In “The Princess Bride,” André the Giant played (what else?) a gentle giant named Fezzik, who was addicted to the pleasures of rhyme. Fezzik’s verse eventually inspires an ultimatum from his perpetually peeved comrade, Vizzini, played by Wallace Shawn, who declares, “No more rhymes, now, I mean it.”
Fezzik can’t help responding, “Anybody want a peanut?”
Like Fezzik, the rapper MF Doom understands the deformative power of rhyme, which has a tendency to warp even the most straightforward thoughts. He delivers long, free-associative verses full of sideways leaps and unexpected twists. You think you know where he’s heading and what each sentence will mean when it ends. Then it bends.
On Monday night he headlined a sold-out concert at the B. B. King Blues Club and Grill, unfurling his long, hypnotic lines and inviting the rapt crowd to get lost in the words.
During “Great Day,” he rapped: “Couldn’t find a pen, had to think of a new trick/This one he wrote in cold blood, with a toothpick.” But there was more: “On second thought, it’s too thick.” He wasn’t finished yet: “His assistants said, `Doom, you sick.’ ” And finally, to make sure no one was still following along: “He said, `True,’ through acoustics.”
MF Doom first made his name as Zev Love X, part of the early-90’s hip-hop group KMD, but since then he has burrowed into the hip-hop underground, assuming new identities (his alter egos include King Geedorah and Viktor Vaughn) while cultivating a cult audience. This concert celebrated Doom’s new album, “Madvillainy” (Stone’s Throw), a delirious collaboration with the producer Madlib, who adds matter to Doom’s mind games, clatter to Doom’s rhyme games.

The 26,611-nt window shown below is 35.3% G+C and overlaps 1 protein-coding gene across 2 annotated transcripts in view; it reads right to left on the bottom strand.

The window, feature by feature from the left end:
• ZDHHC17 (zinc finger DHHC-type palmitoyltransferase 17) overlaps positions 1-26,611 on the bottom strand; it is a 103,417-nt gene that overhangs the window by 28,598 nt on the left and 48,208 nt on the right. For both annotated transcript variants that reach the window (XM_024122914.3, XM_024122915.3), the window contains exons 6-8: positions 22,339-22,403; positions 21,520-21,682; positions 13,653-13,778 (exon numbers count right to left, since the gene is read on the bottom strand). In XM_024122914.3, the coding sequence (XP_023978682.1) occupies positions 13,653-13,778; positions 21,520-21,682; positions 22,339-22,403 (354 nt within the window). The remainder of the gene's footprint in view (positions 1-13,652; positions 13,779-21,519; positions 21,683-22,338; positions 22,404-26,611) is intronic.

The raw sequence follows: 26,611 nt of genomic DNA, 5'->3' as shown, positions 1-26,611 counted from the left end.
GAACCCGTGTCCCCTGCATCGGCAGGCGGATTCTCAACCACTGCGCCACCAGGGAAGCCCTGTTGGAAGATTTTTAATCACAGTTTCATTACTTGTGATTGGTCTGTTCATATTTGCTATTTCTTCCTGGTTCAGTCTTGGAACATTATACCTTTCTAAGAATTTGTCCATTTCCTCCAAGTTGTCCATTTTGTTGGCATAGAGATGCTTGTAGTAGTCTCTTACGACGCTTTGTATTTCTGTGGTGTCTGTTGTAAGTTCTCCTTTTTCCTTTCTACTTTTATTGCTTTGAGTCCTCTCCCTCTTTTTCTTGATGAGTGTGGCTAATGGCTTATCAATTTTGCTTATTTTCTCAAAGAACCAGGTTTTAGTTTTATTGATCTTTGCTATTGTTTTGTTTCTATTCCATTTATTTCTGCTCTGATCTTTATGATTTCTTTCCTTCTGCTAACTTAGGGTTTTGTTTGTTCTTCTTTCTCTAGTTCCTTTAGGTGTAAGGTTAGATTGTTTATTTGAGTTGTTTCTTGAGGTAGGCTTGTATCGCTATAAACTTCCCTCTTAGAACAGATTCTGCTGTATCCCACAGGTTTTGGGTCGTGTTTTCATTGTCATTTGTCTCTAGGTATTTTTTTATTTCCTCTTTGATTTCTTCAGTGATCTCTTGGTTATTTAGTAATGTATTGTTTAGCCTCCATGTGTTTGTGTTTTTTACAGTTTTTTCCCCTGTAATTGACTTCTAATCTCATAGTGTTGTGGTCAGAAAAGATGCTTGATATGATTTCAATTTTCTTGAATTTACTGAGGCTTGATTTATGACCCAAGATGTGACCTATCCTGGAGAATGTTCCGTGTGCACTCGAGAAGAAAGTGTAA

Madlib is a rapper, too, and along with J Dilla (a k a Jay Dee), he performed a casual, surreal opening set. (Last year those two rapper-producers adopted the collective name Jaylib and released the appealing off-center album “Champion Sound.”) You can tell that Madlib thinks like a producer, playing with sonic patterns, not sense; his verses are full of unexpected open places, unspoken spaces.
But while Madlib and J Dilla were only fitfully entertaining, Doom was riveting, from the moment he emerged wearing his version of the standard hip-hop get-up: black T-shirt, red do-rag, metal mask. He hardly talked to the audience or paused to regroup, and it was impossible to tell what he was thinking behind that mask. At one point he enthused, “The beat is retarded,” – this was high praise – and then he submerged himself in rhyme once again, daring the audience to follow along, and swallow the song.